This week brought the first sustained period of 'warm' weather this year: temps in the 50s for a couple of days. That was enough to bring the bees out of their hives and out for some early foraging. From the pale color of pollen many were carrying, it would seem they found flowering willows somewhere nearby. I saw this on both sides of the Connecticut River where we have apiaries. On our farm we've tapped a few maple trees and the bees had discovered the sweet sap too! Though it may only be about 2 percent sugar that was enough to attract honeybees (as well as a few ants).
The weather also allowed us to inspect the hives, get them some sugar syrup and pollen substitute, and check the general conditions of our bees. Alas, it was another traumatic winter and we suffered pretty substantial losses. Not totally unexpected given the health of the bees going into the winter late last year. Fortunately, the hives where we installed mite resistant queens did pretty well. These may be the building blocks for establishing hardier stock.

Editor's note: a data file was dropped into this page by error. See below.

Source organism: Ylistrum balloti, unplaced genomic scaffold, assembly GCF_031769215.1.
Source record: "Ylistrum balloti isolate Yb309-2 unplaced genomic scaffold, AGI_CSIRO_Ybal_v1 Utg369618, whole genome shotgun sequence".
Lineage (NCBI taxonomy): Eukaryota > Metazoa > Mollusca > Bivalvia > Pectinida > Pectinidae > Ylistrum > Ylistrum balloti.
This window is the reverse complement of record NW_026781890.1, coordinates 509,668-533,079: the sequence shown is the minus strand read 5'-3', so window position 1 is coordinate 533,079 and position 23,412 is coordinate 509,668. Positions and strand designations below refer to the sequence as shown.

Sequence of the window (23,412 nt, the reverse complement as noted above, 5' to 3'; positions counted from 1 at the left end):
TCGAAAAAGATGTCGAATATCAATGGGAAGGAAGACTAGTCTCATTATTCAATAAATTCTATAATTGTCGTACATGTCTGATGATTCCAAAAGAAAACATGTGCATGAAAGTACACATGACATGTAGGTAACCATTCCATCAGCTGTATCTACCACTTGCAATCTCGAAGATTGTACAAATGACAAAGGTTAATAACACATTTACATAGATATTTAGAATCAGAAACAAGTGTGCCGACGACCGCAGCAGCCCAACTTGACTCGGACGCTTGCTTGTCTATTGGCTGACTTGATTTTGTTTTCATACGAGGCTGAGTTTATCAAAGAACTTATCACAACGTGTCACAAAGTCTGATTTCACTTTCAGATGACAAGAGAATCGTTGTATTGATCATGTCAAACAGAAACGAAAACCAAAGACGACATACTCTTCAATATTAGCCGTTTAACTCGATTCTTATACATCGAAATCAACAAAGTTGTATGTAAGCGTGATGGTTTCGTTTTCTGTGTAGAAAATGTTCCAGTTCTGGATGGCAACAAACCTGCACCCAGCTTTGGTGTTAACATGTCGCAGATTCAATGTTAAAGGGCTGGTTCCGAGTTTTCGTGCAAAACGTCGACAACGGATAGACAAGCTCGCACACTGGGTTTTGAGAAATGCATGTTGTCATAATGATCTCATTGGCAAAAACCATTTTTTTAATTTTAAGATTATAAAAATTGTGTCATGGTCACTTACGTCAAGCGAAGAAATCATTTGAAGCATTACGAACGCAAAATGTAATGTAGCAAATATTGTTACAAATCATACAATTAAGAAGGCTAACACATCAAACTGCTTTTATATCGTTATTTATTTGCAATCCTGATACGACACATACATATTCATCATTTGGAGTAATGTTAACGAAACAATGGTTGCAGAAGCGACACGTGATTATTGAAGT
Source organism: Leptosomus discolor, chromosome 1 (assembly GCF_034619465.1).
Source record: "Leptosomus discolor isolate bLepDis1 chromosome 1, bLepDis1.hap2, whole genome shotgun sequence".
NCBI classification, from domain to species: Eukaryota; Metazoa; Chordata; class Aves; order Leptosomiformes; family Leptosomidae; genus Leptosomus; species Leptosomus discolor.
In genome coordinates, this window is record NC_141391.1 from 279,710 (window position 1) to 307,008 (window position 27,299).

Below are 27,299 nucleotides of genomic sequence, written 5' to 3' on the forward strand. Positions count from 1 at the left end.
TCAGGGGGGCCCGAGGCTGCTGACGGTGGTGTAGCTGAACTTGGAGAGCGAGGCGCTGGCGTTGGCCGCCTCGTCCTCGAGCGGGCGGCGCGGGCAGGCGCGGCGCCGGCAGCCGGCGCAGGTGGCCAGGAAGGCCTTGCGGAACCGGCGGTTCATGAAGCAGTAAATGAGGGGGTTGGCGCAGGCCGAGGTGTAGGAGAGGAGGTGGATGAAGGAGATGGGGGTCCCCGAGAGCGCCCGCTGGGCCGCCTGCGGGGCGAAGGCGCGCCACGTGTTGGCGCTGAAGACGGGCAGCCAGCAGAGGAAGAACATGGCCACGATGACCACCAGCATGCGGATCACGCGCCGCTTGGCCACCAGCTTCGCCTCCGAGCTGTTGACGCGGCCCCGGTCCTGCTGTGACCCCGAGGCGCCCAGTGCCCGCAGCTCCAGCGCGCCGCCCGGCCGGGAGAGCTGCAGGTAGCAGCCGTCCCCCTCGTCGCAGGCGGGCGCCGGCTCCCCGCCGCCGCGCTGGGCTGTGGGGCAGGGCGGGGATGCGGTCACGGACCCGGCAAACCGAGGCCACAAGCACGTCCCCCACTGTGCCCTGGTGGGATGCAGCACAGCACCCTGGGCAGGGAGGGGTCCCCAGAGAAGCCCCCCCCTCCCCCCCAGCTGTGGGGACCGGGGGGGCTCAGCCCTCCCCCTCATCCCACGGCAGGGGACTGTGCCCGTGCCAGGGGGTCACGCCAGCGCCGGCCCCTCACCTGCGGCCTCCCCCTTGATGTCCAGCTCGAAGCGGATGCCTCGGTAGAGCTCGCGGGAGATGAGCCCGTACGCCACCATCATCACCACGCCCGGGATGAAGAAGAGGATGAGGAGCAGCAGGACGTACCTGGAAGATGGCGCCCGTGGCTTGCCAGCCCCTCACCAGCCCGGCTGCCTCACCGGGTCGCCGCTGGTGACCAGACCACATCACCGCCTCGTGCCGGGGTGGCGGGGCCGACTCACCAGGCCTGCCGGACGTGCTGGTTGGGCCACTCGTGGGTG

Currently, most beekeepers in Connecticut source their bees from a supplier in Georgia. Southern bees get a jump start on the season and allow us northerners to replace bees lost in time to get a crop in the same year. The downside is these bees aren't proven in our New England climate so losses tend to be greater. This year we hope to develop a few starter hives (called "nuc's") from our survivor stock so that we can build on their genetic success. In the meantime, we'll be getting some packages of Georgia bees at the end of March and beginning of April.